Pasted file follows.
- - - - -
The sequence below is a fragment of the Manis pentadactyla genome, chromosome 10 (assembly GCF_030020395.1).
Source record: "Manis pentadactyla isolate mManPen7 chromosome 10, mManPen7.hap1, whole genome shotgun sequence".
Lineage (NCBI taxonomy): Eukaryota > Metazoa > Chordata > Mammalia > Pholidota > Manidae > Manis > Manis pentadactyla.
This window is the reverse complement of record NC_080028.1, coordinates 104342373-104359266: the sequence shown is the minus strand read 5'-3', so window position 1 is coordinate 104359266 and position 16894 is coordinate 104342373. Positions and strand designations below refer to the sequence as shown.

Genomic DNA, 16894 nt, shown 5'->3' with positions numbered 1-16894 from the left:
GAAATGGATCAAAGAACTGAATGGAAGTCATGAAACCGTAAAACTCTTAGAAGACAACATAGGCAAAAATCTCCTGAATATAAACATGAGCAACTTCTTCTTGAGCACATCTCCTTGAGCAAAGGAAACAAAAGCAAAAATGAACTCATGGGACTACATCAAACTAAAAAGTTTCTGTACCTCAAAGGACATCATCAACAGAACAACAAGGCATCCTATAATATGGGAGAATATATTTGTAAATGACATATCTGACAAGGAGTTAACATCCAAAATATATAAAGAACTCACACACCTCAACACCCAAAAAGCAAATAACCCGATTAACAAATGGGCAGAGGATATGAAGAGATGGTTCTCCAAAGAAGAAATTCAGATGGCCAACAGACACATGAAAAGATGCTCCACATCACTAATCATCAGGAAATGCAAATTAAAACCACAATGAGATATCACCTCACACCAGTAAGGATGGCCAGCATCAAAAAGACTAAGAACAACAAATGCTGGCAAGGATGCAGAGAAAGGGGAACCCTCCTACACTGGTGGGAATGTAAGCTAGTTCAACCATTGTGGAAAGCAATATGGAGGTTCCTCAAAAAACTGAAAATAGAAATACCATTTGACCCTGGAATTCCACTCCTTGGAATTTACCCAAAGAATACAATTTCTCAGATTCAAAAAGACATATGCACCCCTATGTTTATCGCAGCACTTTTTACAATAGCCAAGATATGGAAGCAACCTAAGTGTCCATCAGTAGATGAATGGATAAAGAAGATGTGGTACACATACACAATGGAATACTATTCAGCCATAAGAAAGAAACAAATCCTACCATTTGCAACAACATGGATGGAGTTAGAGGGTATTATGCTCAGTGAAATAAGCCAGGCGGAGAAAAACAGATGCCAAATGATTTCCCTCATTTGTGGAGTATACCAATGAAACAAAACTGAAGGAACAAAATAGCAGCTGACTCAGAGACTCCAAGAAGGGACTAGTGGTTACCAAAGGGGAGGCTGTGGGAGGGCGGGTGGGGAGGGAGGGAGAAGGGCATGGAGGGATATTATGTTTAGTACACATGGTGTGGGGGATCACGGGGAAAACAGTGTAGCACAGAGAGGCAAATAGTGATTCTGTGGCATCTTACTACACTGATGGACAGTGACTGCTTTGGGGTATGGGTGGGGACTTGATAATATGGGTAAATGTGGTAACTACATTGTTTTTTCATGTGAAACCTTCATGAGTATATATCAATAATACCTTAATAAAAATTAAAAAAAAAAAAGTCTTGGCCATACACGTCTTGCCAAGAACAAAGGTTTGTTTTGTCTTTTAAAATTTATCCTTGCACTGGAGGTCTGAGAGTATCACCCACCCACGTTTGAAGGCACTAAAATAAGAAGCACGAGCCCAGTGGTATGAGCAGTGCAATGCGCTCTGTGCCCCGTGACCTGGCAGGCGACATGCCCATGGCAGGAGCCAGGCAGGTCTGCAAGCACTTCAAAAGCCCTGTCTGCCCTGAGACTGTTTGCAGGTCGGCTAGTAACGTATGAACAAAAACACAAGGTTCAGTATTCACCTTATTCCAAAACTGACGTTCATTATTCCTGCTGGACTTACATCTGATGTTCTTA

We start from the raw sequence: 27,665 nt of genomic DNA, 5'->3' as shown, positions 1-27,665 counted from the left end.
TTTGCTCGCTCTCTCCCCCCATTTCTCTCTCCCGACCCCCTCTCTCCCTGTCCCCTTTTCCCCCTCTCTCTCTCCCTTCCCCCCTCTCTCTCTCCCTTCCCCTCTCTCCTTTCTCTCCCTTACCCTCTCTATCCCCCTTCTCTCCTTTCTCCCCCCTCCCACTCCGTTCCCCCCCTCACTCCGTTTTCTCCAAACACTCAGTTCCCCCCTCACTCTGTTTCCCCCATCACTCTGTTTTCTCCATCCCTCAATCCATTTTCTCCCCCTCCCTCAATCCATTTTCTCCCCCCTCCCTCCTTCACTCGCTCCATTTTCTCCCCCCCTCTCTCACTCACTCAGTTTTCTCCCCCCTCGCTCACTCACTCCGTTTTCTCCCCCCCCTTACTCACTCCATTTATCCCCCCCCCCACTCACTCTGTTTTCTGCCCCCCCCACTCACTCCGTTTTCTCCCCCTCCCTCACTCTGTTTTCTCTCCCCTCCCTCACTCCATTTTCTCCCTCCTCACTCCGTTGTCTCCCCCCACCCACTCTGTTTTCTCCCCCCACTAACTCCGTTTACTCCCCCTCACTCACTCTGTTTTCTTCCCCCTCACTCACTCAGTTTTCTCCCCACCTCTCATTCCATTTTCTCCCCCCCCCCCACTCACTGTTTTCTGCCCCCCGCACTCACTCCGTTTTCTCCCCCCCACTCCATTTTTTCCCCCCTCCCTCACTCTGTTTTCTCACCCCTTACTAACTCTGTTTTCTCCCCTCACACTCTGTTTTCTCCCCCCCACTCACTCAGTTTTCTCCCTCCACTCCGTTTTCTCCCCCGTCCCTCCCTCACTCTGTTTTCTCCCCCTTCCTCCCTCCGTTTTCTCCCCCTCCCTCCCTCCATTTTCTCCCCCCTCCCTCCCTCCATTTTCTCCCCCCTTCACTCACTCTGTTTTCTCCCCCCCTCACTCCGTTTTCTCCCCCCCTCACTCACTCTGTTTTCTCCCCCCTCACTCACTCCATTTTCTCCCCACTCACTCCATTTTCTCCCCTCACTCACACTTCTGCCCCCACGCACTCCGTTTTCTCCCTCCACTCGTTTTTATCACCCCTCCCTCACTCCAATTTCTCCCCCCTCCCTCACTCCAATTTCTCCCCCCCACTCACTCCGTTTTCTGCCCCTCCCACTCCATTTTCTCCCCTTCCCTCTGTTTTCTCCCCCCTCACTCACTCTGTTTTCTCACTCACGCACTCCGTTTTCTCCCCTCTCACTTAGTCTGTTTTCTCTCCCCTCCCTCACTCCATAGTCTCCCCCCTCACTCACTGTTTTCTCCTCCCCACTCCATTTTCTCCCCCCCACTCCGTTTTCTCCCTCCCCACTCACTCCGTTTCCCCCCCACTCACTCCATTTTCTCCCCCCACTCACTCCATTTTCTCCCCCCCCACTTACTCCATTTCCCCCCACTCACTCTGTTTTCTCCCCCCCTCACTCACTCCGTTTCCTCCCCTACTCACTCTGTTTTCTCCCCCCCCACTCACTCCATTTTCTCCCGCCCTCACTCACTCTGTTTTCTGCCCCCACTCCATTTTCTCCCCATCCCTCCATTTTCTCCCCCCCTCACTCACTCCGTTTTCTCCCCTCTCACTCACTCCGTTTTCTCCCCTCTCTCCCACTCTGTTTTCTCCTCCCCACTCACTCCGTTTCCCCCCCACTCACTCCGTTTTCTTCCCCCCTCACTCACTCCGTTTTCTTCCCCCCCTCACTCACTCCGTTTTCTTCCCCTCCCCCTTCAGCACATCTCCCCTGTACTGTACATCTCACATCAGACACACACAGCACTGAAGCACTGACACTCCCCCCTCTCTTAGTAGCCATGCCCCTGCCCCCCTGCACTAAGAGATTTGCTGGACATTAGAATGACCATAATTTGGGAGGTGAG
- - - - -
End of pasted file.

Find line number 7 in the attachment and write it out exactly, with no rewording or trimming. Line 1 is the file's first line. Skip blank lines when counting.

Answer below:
We start from the raw sequence: 27,665 nt of genomic DNA, 5'->3' as shown, positions 1-27,665 counted from the left end.